(Photo by Flickr user European Commission DG ECHO, used under a Creative Commons license)
The work of a researcher from the Baltimore-based University of Maryland School of Medicine could lead to a vaccine that would combat the Ebola virus’ deadly spread in West Africa.
Dr. Myron M. Levine, a professor at the med school’s Center for Vaccine Development, was tapped to co-lead a test site in Bamako, Mali, where a phase of the Ebola vaccine’s human trials will be administered. It’s a joint effort by the University of Maryland School of Medicine, the U.S. National Institutes of Health, GlaxoSmithKline and the Ministry of Health of Mali.
If the trial vaccine receives the necessary regulatory approvals, testing could begin on healthy volunteers as early as September. The trial phase could be completed by the end of the year.
“If the vaccine trials begin according to schedule, a new paradigm will have been established whereby multiple agencies mobilize to address a public health threat by accelerating the preliminary evaluation of a promising potential public health tool,” Levine, who is currently in Mali, said in a statement.
The fast-tracked work to ready the elusive vaccine comes amid warnings from the World Health Organization that the Ebola virus could infect as many as 20,000 people. The WHO reports that over 1,500 people have died from the disease since the unprecedented outbreak began earlier this year in Guinea.
Among those infected are about 240 medical professionals, including two American workers. Healthcare workers would likely be the first to receive a vaccine.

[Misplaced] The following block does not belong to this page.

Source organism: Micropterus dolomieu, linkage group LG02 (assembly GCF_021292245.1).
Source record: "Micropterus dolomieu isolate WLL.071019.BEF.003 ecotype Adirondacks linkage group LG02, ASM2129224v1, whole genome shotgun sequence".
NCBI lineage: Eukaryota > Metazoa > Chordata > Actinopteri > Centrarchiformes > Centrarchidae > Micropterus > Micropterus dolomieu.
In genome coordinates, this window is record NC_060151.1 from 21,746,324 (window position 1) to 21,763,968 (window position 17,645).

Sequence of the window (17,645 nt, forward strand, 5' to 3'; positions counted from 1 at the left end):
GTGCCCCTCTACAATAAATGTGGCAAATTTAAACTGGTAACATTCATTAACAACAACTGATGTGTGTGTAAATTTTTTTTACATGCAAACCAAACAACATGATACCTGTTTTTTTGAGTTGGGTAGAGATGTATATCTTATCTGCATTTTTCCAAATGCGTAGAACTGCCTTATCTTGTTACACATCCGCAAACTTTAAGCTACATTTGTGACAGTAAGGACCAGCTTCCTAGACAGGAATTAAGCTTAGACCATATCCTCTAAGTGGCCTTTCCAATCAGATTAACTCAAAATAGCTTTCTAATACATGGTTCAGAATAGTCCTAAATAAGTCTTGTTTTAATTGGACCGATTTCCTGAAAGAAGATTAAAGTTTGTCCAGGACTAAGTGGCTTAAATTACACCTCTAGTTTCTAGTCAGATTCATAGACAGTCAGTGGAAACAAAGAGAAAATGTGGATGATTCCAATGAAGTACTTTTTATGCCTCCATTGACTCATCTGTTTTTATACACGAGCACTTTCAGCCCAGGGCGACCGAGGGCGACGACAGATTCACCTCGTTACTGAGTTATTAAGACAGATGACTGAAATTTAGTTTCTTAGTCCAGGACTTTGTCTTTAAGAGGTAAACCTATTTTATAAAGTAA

As Ebola continues to spread, the virus could adapt and potentially threaten even more people with infection. Distrust of quarantine procedures and other healthcare systems among the population where the disease is spreading is also abetting the virus’ spread, said Dr. Alan L. Schmaljohn, a professor of microbiology and immunology at the University of Maryland Medical School.
The increasingly desperate situation has led medical workers to cry out for any treatment that could help stop the disease.
“The people on the ground have described it as spiraling out of control,” Schmaljohn said.
Researchers have been working to develop an Ebola vaccine for more than 20 years. The U.S. Department of Defense funded much of the work as officials sought to discover a vaccine that could beat back a potential Ebola bioterrorism attack.
But the crisis in West Africa is fueling a sense of urgency to the develop the vaccine for public health purposes.
“They were kind of crawling before, and they’re suddenly racing toward human trials,” Schmaljohn said of the vaccines.
Separate from Levine’s work, Schmaljohn is working on a vaccine with Paragon Bioservices, which is headquartered at UMB BioPark in West Baltimore.
Profectus Biosciences, which has an office in East Baltimore, has also been working on an Ebola vaccine for about five years. It’s currently in the pre-clinical development phase, said company president Jeffrey Meshulam.
But for the time being, the project Levine is working on remains the only Ebola trial vaccine set to go to the clinical trial stage.
Development of the vaccine, which was first tested 15 years ago and relies on a strain of a chimpanzee cold virus, brought together an international consortium that received a $4.6 million grant for the accelerated human testing work.
Along with vaccine research, the government is also funding research on the experimental drug ZMapp, which uses three antibodies that are produced in tobacco plants. On Tuesday, the U.S. Department of Health and Human Services announced an 18-month contract with Mapp Biopharmaceutical, Inc., which provides about $25 million to develop the drug.-30-
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